Now the birth of Jesus the Messiah took place in this way. When his mother Mary had been engaged to Joseph, but before they lived together, she was found to be with child from the Holy Spirit. 19Her husband Joseph, being a righteous man and unwilling to expose her to public disgrace, planned to dismiss her quietly. 20But just when he had resolved to do this, an angel of the Lord appeared to him in a dream and said, "Joseph, son of David, do not be afraid to take Mary as your wife, for the child conceived in her is from the Holy Spirit. 21She will bear a son, and you are to name him Jesus, for he will save his people from their sins." 22All this took place to fulfill what had been spoken by the Lord through the prophet:
23"Look, the virgin shall conceive and bear a son,
and they shall name him Emmanuel, which means, "God is with us." 24When Joseph awoke from sleep, he did as the angel of the Lord commanded him; he took her as his wife, 25but had no marital relations with her until she had borne a son; and he named him Jesus.
Matthew 1

Peter sings,
“Keep walkin, keep walkin, Joseph,
you’re part of the plan”

The words from Isaiah dance across the skies and into our hearts this morning,
"Look, the virgin shall conceive and bear a son,
and they shall name him Emmanuel, which means, "God is with us."

“God is with us.” Those four words, 11 letters, constitute a promise which was given centuries before the birth of Christ. And now 2000 plus years it embraces us and engulfs our hearts and minds as we gather together via of web and blog before the big celebrations of Christmas Eve and Christmas Day. “God is with us.”

Though out all the sounds, sights and signs of this season there is someone who stands off to the side. He isn’t the center of attention, nor should he be. But, today we hear about Joseph who has to be regarded as one of the most “stand-up” guys that there ever was.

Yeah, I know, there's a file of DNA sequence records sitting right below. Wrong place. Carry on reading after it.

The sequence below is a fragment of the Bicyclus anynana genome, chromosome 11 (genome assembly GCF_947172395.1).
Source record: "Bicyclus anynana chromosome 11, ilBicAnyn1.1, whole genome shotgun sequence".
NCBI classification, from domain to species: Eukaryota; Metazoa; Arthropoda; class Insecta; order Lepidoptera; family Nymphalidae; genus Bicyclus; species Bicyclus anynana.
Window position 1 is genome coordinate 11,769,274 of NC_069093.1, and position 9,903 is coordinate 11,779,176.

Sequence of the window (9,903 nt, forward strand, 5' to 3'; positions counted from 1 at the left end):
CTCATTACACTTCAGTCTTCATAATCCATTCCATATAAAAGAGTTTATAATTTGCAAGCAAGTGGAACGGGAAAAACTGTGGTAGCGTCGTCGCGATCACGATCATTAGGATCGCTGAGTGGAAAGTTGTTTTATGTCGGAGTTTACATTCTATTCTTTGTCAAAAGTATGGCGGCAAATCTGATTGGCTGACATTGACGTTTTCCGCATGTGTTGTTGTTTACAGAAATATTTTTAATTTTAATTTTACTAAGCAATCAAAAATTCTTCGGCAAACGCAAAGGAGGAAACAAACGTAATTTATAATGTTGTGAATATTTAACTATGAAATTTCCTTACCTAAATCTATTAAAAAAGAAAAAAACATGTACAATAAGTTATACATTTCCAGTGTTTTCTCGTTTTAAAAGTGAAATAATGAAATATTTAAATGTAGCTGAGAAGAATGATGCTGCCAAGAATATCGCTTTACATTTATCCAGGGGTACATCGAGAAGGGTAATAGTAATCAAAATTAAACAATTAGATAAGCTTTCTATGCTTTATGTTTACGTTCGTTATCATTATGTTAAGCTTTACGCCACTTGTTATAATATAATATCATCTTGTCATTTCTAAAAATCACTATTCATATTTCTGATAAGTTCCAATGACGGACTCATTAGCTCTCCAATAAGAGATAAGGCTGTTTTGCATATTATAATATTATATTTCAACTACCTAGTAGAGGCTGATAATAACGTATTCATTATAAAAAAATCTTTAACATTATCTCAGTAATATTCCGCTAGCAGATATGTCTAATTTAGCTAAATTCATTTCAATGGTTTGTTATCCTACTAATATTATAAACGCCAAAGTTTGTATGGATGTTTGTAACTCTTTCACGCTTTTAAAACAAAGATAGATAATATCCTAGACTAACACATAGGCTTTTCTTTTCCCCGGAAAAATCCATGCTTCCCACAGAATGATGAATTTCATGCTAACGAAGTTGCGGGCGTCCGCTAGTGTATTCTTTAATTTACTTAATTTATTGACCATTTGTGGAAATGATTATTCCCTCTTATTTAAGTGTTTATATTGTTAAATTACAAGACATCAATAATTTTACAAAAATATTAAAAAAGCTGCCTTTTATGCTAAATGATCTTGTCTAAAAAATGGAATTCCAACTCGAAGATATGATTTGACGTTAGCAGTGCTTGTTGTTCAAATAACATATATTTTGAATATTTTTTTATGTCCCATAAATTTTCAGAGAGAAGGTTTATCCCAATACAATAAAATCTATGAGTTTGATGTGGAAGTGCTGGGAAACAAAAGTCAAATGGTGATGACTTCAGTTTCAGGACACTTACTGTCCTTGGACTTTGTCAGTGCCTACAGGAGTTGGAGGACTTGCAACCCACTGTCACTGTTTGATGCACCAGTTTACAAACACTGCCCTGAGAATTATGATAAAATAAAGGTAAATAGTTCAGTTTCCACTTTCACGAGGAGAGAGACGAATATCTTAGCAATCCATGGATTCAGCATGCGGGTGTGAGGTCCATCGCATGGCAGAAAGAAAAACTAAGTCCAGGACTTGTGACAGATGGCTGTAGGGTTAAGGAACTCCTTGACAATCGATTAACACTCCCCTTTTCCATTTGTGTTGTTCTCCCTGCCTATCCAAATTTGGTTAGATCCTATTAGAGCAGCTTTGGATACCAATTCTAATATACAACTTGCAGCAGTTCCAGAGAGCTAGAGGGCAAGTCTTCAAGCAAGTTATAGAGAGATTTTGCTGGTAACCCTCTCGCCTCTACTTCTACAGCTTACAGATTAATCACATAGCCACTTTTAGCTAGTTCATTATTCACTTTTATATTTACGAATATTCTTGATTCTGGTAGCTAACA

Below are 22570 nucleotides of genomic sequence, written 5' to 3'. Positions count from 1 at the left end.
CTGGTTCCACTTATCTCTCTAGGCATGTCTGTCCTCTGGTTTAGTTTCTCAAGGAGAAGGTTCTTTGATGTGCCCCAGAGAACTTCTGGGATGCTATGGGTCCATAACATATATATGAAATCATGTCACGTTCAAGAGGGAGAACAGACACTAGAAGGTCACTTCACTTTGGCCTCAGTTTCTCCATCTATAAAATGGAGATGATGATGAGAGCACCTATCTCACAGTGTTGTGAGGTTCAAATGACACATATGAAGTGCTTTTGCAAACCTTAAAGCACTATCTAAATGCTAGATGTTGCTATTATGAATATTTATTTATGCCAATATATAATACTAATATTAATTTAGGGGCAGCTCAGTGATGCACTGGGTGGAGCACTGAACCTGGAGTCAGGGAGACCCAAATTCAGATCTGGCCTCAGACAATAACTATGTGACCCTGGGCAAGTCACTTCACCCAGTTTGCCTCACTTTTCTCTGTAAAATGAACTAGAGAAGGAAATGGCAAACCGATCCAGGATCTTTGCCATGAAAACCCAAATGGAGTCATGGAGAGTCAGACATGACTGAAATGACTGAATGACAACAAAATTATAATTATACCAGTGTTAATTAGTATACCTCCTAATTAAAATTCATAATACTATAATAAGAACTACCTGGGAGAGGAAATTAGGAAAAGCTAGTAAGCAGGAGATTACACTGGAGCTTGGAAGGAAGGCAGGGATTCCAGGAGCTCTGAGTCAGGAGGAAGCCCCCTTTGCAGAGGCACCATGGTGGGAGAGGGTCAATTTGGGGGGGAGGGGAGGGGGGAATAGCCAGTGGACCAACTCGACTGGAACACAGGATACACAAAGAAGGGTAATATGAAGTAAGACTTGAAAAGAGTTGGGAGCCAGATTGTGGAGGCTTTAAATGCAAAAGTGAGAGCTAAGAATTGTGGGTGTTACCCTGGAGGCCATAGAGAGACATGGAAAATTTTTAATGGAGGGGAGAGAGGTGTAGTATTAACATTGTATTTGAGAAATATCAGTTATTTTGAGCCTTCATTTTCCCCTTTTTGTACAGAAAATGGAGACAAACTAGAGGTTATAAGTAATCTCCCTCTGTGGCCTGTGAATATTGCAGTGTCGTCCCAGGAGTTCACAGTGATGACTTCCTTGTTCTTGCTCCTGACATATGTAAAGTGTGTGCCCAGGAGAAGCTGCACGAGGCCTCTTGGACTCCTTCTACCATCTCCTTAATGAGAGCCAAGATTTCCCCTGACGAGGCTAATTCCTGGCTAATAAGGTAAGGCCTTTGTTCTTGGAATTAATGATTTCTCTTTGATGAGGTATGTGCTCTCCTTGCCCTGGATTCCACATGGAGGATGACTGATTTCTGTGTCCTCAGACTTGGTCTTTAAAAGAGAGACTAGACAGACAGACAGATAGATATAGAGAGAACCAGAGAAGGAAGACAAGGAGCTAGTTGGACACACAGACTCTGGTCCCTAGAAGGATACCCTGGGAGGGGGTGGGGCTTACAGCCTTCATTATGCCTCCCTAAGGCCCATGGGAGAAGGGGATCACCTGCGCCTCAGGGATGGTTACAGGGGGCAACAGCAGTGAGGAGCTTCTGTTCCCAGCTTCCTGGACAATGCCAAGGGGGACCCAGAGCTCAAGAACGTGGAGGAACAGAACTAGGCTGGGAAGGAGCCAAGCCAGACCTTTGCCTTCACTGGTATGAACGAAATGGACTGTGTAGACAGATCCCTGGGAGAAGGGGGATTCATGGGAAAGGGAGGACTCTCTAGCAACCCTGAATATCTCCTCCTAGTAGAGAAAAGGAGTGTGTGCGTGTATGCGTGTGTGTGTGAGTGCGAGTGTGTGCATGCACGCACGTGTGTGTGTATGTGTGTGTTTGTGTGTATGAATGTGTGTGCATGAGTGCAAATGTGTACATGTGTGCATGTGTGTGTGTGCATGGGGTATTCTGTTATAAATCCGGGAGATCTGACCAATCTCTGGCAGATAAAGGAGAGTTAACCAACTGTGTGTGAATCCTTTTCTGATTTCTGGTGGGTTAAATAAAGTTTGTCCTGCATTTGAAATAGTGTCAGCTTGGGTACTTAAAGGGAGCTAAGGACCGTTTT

He and Mary had been promised to each other and before a wedding and the honeymoon could even take place, Joseph is informed that “she was found to be with child.” We’re not given any indication how this “finding” was discovered or uncovered. We’re not advised on who revealed the pregnancy. Obviously, years before gossip columns or online sites like TMZ, tweets or androids there was a grapevine of sorts. And so the news is out, “she was found to be with child from the Holy Spirit.”

Joseph was a carpenter. He knew how pieces of wood fit together and whether something was plum or not. He could take a planer and make the rough edges smooth. But, now he found himself in a situation which threatened to compromise his standing in the community. He must have wondered if “God was with him or not.”
I imagine he wondered if he could fit all the pieces together or not.

Peter sings,
“Keep walkin, keep walkin, Joseph,
you’re part of the plan”


Now he is confronted with this information that his promised bride is “with child from the Holy Spirit.” We are told in the text “Her husband Joseph, being a righteous man and unwilling to expose her to public disgrace, planned to dismiss her quietly.” He could have made a big deal out of it all. He could have broken the promise in a public way. In fact, he would have been within his rights to do so. But, instead he wanted to save some face for himself and also for Mary.

20But just when he had resolved to do this, an angel of the Lord appeared to him in a dream and said, "Joseph, son of David, do not be afraid to take Mary as your wife, for the child conceived in her is from the Holy Spirit. 21She will bear a son, and you are to name him Jesus, for he will save his people from their sins."

Peter sings,
“Keep walkin, keep walkin, Joseph,
you’re part of the plan”


Talk about a dream. Maybe at first he thought his nightmare was continuing. Not only does he have a pregnant fiancĂ©, but now an angel is talking to him in his sleep. And yet the angel addresses him as being a descendant of the King, King David. Joseph, don’t be afraid, for this child conceived in her is from the Holy Spirit. I am sure he must have rolled over and thought to himself, what on earth did I eat for supper?